What infuriates me is that Microsoft is reaching its tentacles out into the software world at large and trying to police the entire planet, and in the process they're victimizing innocent people.  Have you ever heard of the term "bona fide purchaser for value"?  It's a legal term that means, in essence, that a purchaser who buys something for value, and does not know that there is anything wrong with the chain of title, actually owns the item.  I realize that what I bought was a license, but I had no way of knowing that the seller was selling it illegally, and Microsoft let me use it under the mistaken notion that it was genuine for three months until they disabled the key, which made it too late for me to do anything about it.  If Microsoft wants to do something about software piracy, they need to go after the MSDN subscribers who are fraudulently selling the software (if that's who did it), and not after the innocent purchaser.  This type of thing does absolutely NOTHING for Microsoft's reputation, but reinforce the "satanic big brother" image that propelled Linux into the mainstream.  My brother has been ranting about Microsoft for years, and I was always defending them and their products...UNTIL NOW.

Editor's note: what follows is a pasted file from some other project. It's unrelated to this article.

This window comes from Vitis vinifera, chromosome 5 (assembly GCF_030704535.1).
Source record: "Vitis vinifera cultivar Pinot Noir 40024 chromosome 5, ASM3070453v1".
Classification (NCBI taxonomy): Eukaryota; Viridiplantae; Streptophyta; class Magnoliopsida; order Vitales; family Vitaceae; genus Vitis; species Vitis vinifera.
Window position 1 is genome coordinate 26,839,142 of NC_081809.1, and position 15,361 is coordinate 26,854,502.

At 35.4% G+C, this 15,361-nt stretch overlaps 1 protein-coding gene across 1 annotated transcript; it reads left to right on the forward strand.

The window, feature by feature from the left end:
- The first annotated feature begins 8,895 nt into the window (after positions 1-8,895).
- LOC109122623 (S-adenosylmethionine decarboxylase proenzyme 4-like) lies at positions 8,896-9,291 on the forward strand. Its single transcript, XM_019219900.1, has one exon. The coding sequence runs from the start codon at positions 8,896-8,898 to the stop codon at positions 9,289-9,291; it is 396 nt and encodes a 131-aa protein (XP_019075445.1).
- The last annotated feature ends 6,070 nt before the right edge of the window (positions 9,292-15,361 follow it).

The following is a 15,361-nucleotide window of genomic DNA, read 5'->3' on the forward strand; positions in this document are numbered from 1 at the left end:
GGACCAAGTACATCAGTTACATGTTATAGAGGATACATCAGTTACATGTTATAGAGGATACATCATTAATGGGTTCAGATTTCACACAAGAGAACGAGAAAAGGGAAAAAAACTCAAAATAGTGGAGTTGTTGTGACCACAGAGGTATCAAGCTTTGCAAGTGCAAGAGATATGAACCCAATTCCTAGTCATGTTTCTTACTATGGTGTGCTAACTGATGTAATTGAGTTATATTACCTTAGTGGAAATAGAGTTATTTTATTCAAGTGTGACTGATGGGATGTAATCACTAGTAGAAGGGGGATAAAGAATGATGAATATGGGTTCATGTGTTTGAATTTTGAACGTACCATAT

Kevin Stephenson
    Monday, March 7, 2011 4:44 AM
  • By the way...have you ever tried to get through to a live body at Microsoft who doesn't have an Indian accent??
    Kevin Stephenson
    Monday, March 7, 2011 4:48 AM
  • What has MS to do with the scam?  There are no legitimate deeply discounted copies of Windows 7 out there.  I realize that now.  Like you, I let my judgment get clouded by the hope of saving substantial money.  But I'm not blaming Microsoft. 

    You misunderstand the MSDN situation.  The crooks are doing things like using stolen credit card data to buy MSDN subscriptions and keygen software to generate thousands of keys.  The reason the crooks use MSDN keys is the multiple activation feature.  Clever use delays detection long enough for the crooks to harvest a lot of sales and then vanish.  These are not keys abused by legitimate subscribers.  Policing the legitimate subscribers simply would not address the issue.